Steve McQueen’s latest film does not tackle hot button issues like slavery, sex addiction or political prisoners. In Widows he uses the skill and art to give grown-up moviegoers a rousing good time.
Harry Rawlings (Liam Neeson)’s last heist goes south leaving his widow Veronica (Viola Davis) holding the bag. Veronica gathers the other widows, Linda (Michelle Rodriguez) and Alice (Elizabeth Debicki) to pull off a heist to free them of their husbands’ debts.
Widows reveals all the pieces of the heist deliberately, so it is rewarding when they all come together. It’s as much about redistricting Chicago’s 18th ward and the political Mulligan and Manning families. Even Linda’s babysitter Belle (Cynthia Erivo) is a full character.
The subtlety with which McQueen and cowriter Gillian Flynn lay the groundwork makes it a tad disappointing that they leave a few loose ends, which could have been quickly addressed before the credits. But by the time you’re asking any minor questions they’ve taken you on a great ride.
Veronica gives Linda and Alice tasks and just expects them to figure it out. This forces them to be resourceful, as opposed to the usual heist planning scenes where experts make preparations. It’s more empowering when they get it right.
McQueen and cinematographer Sean Bobbitt use the cinematography that made Shame and 12 Years a Slave so harrowing to make exposition more artful. In one scene, alderman candidate Jack Mulligan (Colin Farrell) leaves one event and we ride on the hood of his car all the way to his next stop, while he has a conversation inside.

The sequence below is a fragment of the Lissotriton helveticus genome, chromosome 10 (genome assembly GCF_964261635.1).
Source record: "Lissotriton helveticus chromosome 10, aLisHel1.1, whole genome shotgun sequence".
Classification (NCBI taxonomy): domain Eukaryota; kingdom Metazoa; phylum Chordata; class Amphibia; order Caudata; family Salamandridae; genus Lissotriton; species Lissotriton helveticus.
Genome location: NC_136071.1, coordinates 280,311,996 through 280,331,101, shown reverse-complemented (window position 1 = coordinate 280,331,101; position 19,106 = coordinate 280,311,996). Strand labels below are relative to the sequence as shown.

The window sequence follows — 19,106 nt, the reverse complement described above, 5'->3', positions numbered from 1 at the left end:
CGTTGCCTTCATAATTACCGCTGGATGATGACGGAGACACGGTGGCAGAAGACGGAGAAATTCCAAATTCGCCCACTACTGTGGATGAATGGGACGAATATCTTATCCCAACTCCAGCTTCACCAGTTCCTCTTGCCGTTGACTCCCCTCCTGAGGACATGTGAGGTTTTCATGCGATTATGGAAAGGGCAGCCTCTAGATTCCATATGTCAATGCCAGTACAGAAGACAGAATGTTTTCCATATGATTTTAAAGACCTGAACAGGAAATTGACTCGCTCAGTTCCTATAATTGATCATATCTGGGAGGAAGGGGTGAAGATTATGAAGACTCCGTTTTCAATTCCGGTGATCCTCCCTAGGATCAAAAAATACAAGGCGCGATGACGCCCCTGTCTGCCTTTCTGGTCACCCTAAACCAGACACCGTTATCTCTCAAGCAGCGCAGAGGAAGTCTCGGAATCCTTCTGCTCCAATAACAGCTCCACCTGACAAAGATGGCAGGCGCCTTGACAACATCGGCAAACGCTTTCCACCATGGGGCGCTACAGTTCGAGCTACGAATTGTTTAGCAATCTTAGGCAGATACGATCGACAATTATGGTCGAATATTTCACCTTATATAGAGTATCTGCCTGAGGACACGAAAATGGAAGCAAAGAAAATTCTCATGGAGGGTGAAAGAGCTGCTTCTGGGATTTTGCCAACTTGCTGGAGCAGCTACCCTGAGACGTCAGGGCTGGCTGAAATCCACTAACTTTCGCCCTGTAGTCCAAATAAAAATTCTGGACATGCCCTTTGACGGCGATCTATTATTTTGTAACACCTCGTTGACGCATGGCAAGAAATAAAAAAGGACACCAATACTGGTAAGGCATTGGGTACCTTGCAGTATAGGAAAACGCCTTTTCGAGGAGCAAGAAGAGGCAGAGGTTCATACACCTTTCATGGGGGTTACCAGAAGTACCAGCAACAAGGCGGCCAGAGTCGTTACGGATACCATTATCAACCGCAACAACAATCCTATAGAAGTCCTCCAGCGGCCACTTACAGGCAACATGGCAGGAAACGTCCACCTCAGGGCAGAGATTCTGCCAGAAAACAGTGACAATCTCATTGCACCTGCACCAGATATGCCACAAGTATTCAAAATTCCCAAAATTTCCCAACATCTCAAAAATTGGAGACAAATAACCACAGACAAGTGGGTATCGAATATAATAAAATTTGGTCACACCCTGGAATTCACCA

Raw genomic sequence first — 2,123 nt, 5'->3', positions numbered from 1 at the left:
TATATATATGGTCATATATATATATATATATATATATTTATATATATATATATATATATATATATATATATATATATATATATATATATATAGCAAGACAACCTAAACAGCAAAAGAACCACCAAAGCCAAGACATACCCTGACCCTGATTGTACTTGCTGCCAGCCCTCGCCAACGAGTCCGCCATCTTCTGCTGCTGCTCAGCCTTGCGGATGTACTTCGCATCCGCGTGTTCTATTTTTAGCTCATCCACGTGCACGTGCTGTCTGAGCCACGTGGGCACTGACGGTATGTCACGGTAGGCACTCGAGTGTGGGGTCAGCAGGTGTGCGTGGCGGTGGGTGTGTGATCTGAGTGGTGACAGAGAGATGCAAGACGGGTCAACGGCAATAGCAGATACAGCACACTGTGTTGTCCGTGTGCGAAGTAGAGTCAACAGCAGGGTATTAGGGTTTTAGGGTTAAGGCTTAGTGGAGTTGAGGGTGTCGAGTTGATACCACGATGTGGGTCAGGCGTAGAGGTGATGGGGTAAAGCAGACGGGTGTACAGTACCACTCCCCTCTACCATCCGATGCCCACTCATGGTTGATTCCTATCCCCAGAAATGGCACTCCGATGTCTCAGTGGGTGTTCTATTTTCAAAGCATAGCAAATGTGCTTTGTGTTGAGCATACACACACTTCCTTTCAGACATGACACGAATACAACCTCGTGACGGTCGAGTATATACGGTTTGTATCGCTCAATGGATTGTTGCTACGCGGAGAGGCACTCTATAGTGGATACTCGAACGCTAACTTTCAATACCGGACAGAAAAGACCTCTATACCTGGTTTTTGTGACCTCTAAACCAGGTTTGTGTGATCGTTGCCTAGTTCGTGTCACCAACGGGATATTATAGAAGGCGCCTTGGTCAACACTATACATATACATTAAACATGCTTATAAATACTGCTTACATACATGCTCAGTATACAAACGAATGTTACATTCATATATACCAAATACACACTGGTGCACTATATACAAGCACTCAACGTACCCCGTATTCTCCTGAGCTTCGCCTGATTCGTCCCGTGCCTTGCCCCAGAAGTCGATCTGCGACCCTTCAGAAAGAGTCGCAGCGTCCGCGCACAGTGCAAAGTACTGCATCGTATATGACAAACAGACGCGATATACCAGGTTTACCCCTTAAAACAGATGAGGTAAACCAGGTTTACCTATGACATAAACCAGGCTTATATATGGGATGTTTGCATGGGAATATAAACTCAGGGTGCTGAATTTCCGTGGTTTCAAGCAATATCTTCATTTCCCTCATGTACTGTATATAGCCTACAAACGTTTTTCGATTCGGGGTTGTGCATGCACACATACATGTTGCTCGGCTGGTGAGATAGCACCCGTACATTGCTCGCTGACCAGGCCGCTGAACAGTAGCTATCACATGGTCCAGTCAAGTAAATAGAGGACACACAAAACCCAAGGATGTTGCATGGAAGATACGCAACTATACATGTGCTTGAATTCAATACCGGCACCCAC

When Jatemme Manning (Daniel Kaluuya) threatens some underlings, the camera spins around while he makes the boys rap. It only stops when Jatemme turns violent.
We’ve seen lots of movies where tough henchmen threaten and interrogate people connected to the heroes. Jatemme finds new ways to intimidate and torture people. He’s scary because it’s all business to him and he means business.
The action is more visceral in this style. Harry’s heist is filmed mostly from the point of view of the van with what looks like real car stunts happening in real time. So you see, you can find new ways to film coherent action without shaking the camera all over.
Even the basic staging of scenes is elevated in Widows. Really, any generic movie should still deliver competent staging to convey the basic formula. Years of thoughtless staging has made me appreciate a director really just doing his job and making the images work.
This is why it’s good to let “serious” directors do “fun” movies too. Really there should be no delineation between “important” movies and “popcorn” movies, but there is, so take Widows as an example of how genre film benefits from letting artists play in the sandbox.
Widows played at AFI Fest this week and is now playing in theaters.